Gary Stinson (BSC 1988 SCAR) has been credited with keeping the Varsity rowing program afloat for almost eight years, putting in time, energy and his own money for the benefit of the team. When he was offered an honorarium for all his coaching and volunteer work, he turned it over to the rowing program so more students could benefit. He gives because he values the opportunities that rowing has given him. “I know we all graduate with degrees that teach us the blacks and whites of life, but the lessons learned from dealing with people, competing and managing time and stress I learned from rowing.” On top of his immeasurable gifts of time and commitment, he has pledged more than $1,500 to U of T through the Annual Fund. The university recently recognized his dedication with an Arbor Award, given for outstanding volunteer service.
Jean Woodsworth (BA 1935 VIC, BSW 1958, MSW 1962) spent more than 60 years breaking barriers faced by women and seniors. In the ’30s, she fought the rule that banned married women from working at the YWCA, and in 1985 organized the so-called “grey power” revolt that stopped the federal government from ending the universality of old-age pensions. Woodsworth went back to school while raising three children and working full-time, earning two degrees at U of T’s Faculty of Social Work. The social activist was appointed to the Order of Ontario and the Order of Canada for her tireless volunteer and lobbying efforts, but more than anything she valued the tribute she received from the Faculty of Social Work when it honoured her at its 75th anniversary in 1989. After her death in 1995 at the age of 82, Woodsworth’s family and friends set up the Jean Eleanor Ross Woodsworth Bursary at the Faculty of Social Work. The bursary will be awarded annually on the basis of financial needto a registered full-time graduate student enrolled at the Faculty of Social Work who has an interest in the area of seniors, women, or Canadian social policy.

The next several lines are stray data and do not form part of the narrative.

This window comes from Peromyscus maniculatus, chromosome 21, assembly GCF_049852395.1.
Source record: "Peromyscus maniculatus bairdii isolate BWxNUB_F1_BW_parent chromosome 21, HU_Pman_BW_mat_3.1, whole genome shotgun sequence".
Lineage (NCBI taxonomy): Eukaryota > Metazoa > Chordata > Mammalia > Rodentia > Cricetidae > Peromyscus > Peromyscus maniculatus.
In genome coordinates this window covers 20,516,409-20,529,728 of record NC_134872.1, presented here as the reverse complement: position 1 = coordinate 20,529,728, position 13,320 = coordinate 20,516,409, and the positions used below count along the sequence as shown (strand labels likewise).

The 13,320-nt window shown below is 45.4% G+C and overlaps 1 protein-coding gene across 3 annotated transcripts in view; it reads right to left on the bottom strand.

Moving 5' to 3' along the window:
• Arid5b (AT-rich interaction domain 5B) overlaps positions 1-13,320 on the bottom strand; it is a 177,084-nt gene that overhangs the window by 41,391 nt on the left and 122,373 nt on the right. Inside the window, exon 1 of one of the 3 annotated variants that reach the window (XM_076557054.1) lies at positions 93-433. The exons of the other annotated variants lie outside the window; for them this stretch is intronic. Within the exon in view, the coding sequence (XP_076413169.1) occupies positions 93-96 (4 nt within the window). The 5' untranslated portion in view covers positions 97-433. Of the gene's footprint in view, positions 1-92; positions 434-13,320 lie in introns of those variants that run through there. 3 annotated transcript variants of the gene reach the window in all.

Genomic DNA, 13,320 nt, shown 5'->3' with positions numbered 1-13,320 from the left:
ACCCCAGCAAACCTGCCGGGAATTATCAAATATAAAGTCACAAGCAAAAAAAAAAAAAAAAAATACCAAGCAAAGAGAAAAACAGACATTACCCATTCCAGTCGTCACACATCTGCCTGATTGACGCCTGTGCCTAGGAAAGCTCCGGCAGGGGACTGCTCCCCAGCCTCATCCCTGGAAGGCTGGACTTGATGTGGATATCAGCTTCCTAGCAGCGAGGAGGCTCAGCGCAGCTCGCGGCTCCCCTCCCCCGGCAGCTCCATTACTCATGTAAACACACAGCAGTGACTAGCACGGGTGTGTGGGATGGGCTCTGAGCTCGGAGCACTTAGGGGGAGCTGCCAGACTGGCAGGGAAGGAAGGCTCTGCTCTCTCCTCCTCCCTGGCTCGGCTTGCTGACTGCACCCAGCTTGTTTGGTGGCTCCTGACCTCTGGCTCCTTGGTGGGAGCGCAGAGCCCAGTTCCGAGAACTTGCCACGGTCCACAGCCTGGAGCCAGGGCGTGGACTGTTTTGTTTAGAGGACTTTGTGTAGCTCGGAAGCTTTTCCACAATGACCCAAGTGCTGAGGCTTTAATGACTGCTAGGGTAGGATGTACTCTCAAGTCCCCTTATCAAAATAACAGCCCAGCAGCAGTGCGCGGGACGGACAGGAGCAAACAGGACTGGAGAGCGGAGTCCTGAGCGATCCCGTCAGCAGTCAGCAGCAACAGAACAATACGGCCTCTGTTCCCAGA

A U of T lab is working with actors, writers and directors on how they could harness AI and other emerging technologies to generate new ideas and – just maybe – reinvent theatre